A badass group of women walk through the doors of Burton every day, and the folks at evo, one of North America's top outdoor retailers, recently invited a handful of them to a three-stop, all-women’s panel discussion on the current state of snowboarding. The series dropped into Denver, CO, Portland, OR, and Seattle, WA, evolving from the preseason shopping events routinely hosted for the past several years.
“evo wanted to host an event that was engaging and enriching for attendees, to create a dialogue about community, and to build on the innovation, equality, and sustainability discussions that are currently happening and changing the way we look at the outdoor industry,” evo’s moderator, Colleen Farrell, explained.
At Burton, we believe in gender equality, and we always have. As our CEO, Donna Carpenter, recalled in Denver, “As snowboarders, we’ve always believed in inclusivity because we were excluded. The ski areas didn’t want us, the trade shows didn’t want us...so in the early-to-mid 80s you were as likely to see a woman on the cover as a man. Then we grew quickly, taking on both employees and participants from surf, skate, and snow, which were very male-dominated. All of the sudden, we realized we weren’t living up to that value.” Since then at Burton, we’ve gone from under 10% to 40% women in leadership.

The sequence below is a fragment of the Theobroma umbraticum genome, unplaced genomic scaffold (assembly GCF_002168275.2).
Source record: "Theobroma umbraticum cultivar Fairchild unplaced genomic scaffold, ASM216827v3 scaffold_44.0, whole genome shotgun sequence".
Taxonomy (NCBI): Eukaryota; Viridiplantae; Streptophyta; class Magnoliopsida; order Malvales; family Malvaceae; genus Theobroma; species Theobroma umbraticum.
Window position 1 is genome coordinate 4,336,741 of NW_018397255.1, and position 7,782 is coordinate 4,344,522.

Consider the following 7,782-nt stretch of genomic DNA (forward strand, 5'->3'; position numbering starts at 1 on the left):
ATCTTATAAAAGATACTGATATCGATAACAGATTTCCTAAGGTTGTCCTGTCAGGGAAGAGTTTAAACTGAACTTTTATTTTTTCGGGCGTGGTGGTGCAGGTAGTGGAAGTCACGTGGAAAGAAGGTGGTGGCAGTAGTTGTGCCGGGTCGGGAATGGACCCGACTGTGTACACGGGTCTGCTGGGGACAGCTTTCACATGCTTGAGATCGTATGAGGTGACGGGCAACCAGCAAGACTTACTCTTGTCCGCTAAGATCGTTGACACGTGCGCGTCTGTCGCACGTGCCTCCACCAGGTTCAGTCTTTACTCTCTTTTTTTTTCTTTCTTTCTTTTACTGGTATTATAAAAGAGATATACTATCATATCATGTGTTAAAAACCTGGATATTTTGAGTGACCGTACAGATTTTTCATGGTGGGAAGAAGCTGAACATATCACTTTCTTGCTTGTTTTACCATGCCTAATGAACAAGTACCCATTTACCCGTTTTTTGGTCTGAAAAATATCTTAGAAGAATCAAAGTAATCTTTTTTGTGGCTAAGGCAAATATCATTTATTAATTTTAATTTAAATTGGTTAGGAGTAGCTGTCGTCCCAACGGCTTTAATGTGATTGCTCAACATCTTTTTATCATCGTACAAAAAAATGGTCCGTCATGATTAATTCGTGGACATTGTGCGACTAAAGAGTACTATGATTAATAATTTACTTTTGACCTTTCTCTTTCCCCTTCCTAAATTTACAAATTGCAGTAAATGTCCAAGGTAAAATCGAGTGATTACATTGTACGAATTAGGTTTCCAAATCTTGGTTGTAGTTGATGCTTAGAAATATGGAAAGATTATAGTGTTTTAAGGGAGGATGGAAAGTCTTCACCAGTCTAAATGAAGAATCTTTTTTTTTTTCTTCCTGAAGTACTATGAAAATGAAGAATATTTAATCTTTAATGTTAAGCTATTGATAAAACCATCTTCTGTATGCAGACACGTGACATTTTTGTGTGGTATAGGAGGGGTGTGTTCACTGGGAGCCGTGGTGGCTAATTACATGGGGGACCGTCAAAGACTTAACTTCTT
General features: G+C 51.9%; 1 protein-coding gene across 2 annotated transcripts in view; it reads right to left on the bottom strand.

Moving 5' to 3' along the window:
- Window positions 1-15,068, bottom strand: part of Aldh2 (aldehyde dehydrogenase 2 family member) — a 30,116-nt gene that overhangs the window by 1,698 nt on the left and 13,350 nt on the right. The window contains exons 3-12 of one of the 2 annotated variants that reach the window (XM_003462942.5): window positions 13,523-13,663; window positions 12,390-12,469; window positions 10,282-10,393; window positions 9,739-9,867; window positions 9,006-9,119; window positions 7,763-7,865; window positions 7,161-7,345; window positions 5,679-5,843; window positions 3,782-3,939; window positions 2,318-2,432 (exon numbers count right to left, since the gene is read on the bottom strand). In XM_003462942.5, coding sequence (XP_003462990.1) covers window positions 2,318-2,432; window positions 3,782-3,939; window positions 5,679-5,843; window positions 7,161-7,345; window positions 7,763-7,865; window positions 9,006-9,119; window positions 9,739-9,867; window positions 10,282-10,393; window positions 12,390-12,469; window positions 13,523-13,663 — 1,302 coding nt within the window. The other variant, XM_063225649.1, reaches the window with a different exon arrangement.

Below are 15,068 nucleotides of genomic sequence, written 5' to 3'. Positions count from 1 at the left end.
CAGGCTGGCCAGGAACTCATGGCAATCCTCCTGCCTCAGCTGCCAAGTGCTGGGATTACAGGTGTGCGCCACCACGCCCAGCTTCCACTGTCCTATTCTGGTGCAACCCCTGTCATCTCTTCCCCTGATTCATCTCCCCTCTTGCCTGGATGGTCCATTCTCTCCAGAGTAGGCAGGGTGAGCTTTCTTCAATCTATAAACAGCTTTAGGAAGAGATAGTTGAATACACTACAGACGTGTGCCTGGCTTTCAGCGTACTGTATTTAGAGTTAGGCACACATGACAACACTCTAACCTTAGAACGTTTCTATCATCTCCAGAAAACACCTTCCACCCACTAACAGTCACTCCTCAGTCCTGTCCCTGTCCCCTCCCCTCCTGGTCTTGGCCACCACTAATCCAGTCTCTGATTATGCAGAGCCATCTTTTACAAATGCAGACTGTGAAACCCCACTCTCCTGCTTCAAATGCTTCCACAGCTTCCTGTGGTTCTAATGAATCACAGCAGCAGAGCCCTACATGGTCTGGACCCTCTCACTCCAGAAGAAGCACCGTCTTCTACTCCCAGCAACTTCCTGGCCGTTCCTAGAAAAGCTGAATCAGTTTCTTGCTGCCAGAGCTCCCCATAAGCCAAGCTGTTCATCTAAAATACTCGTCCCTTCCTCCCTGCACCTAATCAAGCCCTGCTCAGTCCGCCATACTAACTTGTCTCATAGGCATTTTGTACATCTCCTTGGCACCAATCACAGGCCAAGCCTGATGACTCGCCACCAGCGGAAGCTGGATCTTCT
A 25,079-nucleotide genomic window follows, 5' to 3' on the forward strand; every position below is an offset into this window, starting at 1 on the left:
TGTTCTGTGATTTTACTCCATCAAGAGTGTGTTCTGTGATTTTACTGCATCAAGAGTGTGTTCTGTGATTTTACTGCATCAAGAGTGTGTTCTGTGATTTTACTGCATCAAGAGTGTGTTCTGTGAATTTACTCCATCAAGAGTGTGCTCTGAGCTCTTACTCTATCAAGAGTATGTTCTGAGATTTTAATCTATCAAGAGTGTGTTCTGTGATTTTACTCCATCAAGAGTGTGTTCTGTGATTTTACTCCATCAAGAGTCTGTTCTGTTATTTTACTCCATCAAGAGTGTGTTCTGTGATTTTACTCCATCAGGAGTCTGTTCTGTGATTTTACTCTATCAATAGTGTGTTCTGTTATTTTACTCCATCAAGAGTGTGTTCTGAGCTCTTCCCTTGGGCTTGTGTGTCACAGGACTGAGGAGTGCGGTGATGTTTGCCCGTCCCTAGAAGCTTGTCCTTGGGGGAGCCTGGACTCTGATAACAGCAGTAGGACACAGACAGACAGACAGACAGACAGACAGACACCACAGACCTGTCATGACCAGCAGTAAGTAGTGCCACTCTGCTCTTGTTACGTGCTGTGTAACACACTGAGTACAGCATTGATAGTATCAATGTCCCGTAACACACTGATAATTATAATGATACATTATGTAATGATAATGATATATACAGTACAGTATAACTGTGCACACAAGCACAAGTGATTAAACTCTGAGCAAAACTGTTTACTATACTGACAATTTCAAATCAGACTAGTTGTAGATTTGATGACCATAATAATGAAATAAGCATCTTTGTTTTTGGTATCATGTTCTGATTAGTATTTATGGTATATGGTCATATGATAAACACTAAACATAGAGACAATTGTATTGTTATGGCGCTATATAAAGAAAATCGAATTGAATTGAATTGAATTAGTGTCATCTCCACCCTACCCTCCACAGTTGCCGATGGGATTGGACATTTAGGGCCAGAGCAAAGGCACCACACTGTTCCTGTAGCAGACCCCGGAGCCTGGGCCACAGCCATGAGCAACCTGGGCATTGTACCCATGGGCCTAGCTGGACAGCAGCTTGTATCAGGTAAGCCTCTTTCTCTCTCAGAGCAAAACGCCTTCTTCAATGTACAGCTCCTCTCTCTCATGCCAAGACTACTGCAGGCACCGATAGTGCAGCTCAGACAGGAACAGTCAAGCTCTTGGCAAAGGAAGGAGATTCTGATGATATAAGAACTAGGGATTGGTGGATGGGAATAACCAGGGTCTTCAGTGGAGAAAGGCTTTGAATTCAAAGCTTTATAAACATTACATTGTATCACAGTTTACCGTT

As we made our way from Denver to Seattle, we talked product development, career advancement, and spent a lot of time on sustainability. Thoughtful questions from attendees allowed for some honest moments about how far we’ve come but also how far we, as an industry, still have left to go.
On sustainability, VP of Global Strategy and Insights Ali Kenney said “We’re doing a lot better than we were in the past. This year, every single softgood has a Lifetime Warranty from Burton. We’re not trying to produce one unit more than we have orders for—we’re scored on that. We also just started Pass Along, taking back product and giving people credit that they can use in the future. We’re trying to pull all the levers we can.” Ali Kenney explained in Portland.
Each city had its own unique discussion given the unique experiences of that stop’s panelists, but a theme of mentorship surfaced, and not just in the context of career advancement. As Donna spoke in Denver, “I often tell women to create your own board of directors, those people around you who will not only be your cheerleader, but also those that will help you see things about yourself you might not see.” Further, in Portland, Kenney noted that she'll always take a call from any company in the outdoor industry seeking to understand the logistics behind our accomplishments in sustainability.
The fact is, a blog post can’t do the live events justice. So, check out the live stream, and hit us with your own questions in the comments below to keep the conversation going.